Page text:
One sign of how far China and India have yet to go as cooperative great powers is simply how they name and perceive their region. It was fascinating that neither country can yet find a way officially to define or recognize the other’s legitimate role in wider maritime Asia. Xi’s visit to India had come amid much fanfare about China’s concept of a “new maritime silk road,” which involves developing infrastructure for China’s seaborne commerce through Southeast Asia, across the Indian Ocean, and to Africa, the Middle East and beyond. Another way of terming this could be the Indo-Pacific or one of its variants, a framework which has caught on in India, Australia, Japan, Indonesia and parts of the U.S. policy community in recent years. Some Chinese commentary has begun to recognize that geo-economically these terms mean much the same thing.
But if there was any convergence of Chinese and Indian interests here, it was left publicly unsaid by the leaders. Little wonder, perhaps: for en route to India, Xi stopped by Sri Lanka and the Maldives, where China has outflanked India as a preferred investor in ports and airport facilities. Indian awareness of a military dimension to China’s long-term role in the Indian Ocean is no longer the stuff of “string of pearls” theories of a decade back. Evidence is mounting of China’s growing abilities and willingness to project military assets into these far seas, from submarine patrols, to surface taskforces, to counterpiracy, search-and-rescue and evacuation missions. India will need to find a way of working out which Chinese activities in its namesake ocean are legitimate—given China’s far-flung interests as a trading nation—and which warrant vigilance. In particular, India and others will need to be prepared for the moment when China starts making regular military use of civilian facilities along the maritime silk road, because it will quite naturally arrive.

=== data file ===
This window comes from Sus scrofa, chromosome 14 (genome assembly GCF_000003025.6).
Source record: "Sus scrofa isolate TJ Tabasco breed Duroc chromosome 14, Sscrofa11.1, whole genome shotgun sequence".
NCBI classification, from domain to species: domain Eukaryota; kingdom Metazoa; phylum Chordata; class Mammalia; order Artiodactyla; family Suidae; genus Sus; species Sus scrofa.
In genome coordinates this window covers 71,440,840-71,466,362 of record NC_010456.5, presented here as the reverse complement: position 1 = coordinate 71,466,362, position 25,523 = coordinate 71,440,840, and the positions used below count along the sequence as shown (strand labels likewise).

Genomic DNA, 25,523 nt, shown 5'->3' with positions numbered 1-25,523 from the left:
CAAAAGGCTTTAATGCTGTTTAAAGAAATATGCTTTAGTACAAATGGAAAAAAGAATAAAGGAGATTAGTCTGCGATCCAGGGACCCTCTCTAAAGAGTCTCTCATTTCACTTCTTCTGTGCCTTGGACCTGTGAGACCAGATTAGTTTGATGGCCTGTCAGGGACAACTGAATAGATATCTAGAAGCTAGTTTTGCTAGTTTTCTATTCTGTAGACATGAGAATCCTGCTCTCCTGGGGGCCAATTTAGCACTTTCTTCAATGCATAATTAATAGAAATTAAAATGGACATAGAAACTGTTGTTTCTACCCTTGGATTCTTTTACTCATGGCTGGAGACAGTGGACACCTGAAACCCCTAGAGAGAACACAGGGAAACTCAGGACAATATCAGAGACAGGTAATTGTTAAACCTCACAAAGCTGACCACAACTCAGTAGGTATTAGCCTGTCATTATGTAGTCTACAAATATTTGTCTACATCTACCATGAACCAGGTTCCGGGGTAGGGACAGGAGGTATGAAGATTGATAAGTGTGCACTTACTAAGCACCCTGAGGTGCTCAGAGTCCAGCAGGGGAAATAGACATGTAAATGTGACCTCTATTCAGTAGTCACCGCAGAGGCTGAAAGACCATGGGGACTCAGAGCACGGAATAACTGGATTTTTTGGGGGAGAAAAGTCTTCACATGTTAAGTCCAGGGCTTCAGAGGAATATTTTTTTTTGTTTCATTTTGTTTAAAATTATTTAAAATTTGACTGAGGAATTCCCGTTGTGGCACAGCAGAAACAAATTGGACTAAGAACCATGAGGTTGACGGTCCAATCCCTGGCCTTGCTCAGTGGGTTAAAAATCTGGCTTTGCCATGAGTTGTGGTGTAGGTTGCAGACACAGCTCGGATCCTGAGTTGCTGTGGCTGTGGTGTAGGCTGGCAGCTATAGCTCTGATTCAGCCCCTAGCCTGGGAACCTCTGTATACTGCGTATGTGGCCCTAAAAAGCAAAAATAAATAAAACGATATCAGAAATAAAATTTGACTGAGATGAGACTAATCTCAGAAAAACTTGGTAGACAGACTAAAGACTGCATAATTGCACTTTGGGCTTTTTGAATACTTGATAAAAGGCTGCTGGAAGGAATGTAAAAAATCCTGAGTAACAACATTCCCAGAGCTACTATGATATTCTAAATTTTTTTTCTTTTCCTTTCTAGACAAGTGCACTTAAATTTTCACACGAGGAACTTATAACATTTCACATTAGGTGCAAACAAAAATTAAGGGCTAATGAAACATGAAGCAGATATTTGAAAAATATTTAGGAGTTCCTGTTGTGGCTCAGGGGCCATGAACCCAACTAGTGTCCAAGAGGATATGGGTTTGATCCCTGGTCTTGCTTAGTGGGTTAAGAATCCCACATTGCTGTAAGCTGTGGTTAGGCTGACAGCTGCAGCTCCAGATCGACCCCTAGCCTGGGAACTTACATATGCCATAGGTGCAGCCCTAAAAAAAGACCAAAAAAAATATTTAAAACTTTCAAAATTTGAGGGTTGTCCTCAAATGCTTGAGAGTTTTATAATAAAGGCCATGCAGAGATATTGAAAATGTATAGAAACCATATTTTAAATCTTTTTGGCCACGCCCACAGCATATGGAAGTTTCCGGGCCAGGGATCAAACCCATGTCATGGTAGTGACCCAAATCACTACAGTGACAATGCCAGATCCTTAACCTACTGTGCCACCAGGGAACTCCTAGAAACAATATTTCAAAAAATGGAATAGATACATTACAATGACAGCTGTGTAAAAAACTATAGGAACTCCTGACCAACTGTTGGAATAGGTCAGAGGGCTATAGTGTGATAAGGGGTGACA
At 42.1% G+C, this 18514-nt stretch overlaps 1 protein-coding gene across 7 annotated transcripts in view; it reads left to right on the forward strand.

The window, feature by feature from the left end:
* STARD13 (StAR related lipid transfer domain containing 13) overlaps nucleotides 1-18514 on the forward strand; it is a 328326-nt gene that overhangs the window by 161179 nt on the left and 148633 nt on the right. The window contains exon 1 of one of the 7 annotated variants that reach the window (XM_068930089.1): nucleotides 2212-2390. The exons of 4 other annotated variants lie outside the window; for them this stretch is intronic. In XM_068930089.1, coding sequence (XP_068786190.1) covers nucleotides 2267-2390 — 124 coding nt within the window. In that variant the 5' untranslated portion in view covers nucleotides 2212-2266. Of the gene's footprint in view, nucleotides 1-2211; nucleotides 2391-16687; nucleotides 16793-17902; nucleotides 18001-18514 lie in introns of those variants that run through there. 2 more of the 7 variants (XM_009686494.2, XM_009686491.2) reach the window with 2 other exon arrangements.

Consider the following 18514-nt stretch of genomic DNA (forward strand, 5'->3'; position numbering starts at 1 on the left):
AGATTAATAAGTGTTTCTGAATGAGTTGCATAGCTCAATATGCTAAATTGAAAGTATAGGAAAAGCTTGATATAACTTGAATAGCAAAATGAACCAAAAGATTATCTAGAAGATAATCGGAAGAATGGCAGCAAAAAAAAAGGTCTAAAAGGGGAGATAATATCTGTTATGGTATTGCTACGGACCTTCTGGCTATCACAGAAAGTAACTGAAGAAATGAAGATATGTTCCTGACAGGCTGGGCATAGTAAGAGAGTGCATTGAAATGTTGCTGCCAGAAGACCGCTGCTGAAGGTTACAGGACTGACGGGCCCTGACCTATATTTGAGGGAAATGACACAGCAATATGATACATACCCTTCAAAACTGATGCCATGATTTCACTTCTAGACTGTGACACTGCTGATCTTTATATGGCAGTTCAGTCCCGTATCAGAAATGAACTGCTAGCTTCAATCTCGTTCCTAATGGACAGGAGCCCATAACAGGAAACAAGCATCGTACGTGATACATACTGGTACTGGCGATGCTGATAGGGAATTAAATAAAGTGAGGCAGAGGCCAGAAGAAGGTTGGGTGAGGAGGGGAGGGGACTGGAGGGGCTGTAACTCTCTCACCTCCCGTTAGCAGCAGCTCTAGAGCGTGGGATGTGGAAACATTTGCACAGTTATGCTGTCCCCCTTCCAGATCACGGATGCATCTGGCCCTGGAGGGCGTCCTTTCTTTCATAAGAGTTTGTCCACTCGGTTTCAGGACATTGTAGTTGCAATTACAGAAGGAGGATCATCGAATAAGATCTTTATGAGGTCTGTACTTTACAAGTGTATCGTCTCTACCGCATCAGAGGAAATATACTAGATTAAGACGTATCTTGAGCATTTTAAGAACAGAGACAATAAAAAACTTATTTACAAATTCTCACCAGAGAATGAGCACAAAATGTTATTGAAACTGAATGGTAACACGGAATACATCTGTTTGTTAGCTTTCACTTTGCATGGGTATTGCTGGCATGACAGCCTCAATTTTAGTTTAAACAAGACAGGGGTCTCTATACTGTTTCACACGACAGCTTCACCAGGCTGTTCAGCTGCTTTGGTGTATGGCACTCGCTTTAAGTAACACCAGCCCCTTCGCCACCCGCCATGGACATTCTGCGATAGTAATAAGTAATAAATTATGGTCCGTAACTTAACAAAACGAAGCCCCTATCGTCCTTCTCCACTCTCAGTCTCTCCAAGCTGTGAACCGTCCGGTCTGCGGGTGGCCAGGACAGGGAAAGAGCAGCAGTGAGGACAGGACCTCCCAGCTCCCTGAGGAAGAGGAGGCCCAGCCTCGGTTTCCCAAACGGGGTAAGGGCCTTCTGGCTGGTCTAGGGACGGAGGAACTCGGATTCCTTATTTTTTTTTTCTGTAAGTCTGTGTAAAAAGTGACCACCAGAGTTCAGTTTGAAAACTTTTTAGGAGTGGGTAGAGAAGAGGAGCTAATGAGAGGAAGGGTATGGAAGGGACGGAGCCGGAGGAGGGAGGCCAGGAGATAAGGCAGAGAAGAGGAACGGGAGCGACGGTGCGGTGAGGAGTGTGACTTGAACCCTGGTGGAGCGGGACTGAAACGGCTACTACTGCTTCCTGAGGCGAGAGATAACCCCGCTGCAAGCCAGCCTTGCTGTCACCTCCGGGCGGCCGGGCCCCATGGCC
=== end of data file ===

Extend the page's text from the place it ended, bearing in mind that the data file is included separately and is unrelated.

For its part, China will need to accept that India likewise has a legitimate stake and role in the Pacific. Discouraging its partnerships with Japan, Vietnam or others will likely deepen them, unless China has game-changing reassurance to offer India that make them less necessary. If the recent announcement of up to $30 billion of Chinese investment in India was aimed at neutralizing Japanese inroads, it would have helped Beijing’s case it its officials had not earlier bragged about a figure three times as large.
It’s easy to call the Indian-Chinese relationship a rivalry, only it isn’t, not yet at least. These powers have not concentrated their efforts on a full-blown contest with one another. This is a deeply asymmetric relationship. India’s economy and military strength is a fraction of China’s, and the best India can hope for in strategic terms is a combination of resilience and deterrence: to protect its sovereignty and its interests from influence or potential coercion from its stronger neighbor. This helps explain both why India has a nuclear weapons program, and why it is not prosecuting it as if it were, yet, in an arms race. It also explains why India is increasingly interested in partnerships with regional middle powers, as well as with the United States.
The Indian-Chinese relationship can best be characterized as competitive coexistence or, as one expert has nicely put it, a cold peace, in which case things just got somewhat less cold, but also a little less peaceful. Whether competition or the coexistence comes to the fore—or indeed whether the relationship drifts towards conflict or evolves into genuine cooperation—will depend on the choices taken in both capitals in the years ahead. A generous appraisal of Xi and Modi would suggest they are like-minded technocrats, rightly impatient to strengthen their economies and societies. Mountainside military maneuvers will only keep them from that lofty goal.